Photo by Alex Wild @alexanderwild.com
I asked Keiran Zwirner, a rising senior working towards a degree in Fish and Wildlife Conservation with a minor in Forestry, to write a guest blog about his experiences in the Couvillon and Schurch lab in general and waggle dance decoding specifically. Try as we might, we just can't persuade him to give up his passion for honey bee behavioral ecology......
Left, left, left, left right left… And she’s gone. Great.
Honey bees don’t always cooperate on camera, and waiting for them to turn right a second time is often an exercise in futility. *What’s this guy talking about?* *I don’t know, marching bees or something.* Right, sorry, let me back up a bit.
Last summer, I assisted, along with one other brave soul, the carrying out of an experiment aimed at understanding the language of bees. *Whoooooaaaaaa, we can do that?* Yes, yes we can! You see, a honey bee speaks with its body (and a little bit its heart - although both of those points may be debatable). Bees dance to tell each other where to find resources, making a figure-8 pattern on the comb and “waggling” back and forth during the middle portion of the pattern. Hence, this is called the waggle dance. The angle of the waggle tells onlookers what direction to go, and the duration tells them how far to go. Hey, now you know how to ask a bee for directions!
So that’s why I needed another right turn. A bee turning to the left into a waggle will skew the information it’s relaying a little in that direction, but this skew will hopefully be offset by turning to the right the next time around. Appropriately, when we “decode” these dances, we want to have an equal number of left and right turns recorded. Some bees just don’t get that…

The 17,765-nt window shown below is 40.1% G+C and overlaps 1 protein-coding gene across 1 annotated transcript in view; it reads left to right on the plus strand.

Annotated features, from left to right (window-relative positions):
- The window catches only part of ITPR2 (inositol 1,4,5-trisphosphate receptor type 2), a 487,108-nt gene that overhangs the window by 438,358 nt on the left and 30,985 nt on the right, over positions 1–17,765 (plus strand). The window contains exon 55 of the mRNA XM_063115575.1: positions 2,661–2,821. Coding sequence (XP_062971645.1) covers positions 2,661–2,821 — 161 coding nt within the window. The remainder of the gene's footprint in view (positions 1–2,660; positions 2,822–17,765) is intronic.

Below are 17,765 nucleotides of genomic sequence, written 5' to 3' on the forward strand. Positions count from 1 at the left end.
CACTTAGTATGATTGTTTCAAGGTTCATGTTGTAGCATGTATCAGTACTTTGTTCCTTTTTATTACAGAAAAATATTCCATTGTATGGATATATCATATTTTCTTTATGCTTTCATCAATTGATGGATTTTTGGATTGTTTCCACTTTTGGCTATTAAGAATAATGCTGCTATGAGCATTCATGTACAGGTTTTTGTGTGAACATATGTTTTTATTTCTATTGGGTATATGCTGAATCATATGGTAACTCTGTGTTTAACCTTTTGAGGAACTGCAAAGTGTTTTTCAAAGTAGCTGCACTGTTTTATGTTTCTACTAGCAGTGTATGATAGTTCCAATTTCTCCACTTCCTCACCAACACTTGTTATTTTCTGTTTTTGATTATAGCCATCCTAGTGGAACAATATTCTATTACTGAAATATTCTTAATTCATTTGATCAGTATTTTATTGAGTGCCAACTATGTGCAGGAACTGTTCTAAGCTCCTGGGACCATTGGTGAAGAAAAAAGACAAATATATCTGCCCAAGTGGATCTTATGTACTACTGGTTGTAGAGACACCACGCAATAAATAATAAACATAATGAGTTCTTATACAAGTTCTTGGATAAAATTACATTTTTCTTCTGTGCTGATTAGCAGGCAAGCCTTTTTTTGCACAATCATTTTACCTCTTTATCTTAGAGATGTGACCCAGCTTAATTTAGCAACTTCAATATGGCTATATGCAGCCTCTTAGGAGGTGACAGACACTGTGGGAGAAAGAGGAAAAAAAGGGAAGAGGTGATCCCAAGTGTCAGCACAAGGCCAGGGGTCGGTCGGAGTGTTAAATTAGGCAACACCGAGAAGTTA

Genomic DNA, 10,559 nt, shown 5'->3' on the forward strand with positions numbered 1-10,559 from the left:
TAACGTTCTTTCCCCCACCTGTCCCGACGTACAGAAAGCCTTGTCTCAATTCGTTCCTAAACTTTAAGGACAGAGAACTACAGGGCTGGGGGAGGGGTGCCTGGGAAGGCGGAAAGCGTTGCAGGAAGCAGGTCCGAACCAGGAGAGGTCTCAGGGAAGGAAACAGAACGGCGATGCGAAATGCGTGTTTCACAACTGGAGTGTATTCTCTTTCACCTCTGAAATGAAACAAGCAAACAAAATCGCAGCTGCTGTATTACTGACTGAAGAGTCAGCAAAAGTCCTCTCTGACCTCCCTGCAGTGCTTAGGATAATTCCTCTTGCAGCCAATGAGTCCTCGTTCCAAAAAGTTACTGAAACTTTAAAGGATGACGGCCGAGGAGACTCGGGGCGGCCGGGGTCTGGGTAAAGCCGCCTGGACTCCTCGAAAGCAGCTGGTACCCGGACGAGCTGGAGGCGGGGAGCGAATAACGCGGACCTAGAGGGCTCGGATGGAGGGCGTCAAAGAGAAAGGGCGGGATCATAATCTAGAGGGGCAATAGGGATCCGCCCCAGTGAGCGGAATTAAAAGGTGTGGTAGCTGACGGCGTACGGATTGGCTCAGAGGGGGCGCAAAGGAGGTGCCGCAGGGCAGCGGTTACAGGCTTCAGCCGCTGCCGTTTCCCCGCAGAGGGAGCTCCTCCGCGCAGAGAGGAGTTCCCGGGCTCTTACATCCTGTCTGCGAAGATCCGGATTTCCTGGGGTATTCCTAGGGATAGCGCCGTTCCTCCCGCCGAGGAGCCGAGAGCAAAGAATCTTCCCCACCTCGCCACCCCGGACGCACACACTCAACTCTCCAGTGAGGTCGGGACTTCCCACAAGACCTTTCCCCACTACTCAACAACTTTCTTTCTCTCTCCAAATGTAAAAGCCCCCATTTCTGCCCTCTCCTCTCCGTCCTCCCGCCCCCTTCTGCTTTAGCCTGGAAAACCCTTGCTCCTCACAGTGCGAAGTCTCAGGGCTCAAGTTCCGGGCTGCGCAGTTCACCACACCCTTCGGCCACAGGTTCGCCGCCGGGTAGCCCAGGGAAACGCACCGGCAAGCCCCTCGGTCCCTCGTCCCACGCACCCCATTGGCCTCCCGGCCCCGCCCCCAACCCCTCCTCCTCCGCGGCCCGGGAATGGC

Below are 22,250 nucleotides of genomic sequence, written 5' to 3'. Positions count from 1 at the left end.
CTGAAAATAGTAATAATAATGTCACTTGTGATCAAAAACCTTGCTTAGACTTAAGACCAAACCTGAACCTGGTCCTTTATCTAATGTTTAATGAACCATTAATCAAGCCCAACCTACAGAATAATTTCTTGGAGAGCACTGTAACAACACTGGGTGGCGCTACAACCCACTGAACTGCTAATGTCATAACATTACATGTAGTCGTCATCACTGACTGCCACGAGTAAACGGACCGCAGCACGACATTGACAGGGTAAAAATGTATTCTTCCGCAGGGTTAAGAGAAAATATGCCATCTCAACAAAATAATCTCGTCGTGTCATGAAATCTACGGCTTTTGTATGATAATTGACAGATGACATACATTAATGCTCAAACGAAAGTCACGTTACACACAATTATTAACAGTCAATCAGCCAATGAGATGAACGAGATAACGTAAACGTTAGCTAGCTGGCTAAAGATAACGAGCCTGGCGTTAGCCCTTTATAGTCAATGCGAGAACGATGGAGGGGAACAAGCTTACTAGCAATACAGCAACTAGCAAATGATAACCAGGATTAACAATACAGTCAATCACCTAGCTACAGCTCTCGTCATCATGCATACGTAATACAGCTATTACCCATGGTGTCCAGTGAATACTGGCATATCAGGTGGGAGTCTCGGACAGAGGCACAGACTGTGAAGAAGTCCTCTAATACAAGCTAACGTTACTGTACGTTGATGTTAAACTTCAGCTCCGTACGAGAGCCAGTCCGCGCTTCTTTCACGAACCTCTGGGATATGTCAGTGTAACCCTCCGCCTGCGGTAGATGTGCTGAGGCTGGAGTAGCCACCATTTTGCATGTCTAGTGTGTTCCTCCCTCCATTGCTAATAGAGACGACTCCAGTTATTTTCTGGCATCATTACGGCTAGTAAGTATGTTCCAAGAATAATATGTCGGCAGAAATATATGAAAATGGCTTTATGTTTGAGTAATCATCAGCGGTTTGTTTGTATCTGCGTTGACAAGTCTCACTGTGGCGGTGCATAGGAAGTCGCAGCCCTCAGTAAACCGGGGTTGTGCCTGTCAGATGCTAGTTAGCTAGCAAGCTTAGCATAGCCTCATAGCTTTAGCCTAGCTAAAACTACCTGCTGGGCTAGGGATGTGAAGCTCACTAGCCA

*Wait, what’s this about “decoding?”*
Right. Well, to make a long story very short, we filmed bees dancing after they returned from known locations, then over the course of several months, translated (or “decoded”) the dances into a distance and direction to those known locations. That way, we’ll know we’re understanding them (more or less) correctly in future experiments in which the locations will not be known. So don’t be shy about asking for directions; we do it all the time!
Dance decoding is both enlightening and boring. It’s enlightening because you learn the personalities of the bees you’re watching. For that matter, you learn that bees have personalities in the first place. This is noticeable if you’ve ever worked a hive, but it really becomes in-your-face obvious when you decode dances. Lucy is a great dancer – she waggles in a nice, straight line and really gives it her all! Rachel is a crappy dancer – she gets distracted in the middle of her waggles and clearly has her mind on bigger things. You get the idea.
Decoding is also boring. But hey, it’s data entry, not the circus. You wouldn’t ask a puppy to sit still all day long for your benefit (at least I hope you wouldn’t) – it’s just not in its nature. Same with dance decoding. It’s inherently monotonous, despite the revelations it provides regarding bee personality. However, monotony doesn’t have to be bad! As you get into the swing of things, you find that you can decode with part of your brain while using the other part of your brain to listen to a podcast or “watch” (listen to) your favorite show. You may need to occasionally hit the pause button if a bee is acting funny – or as she might put it, “expressing her personality” – and requires your full attention. This way, the decoding doesn’t suffer, and you can learn about World War II.
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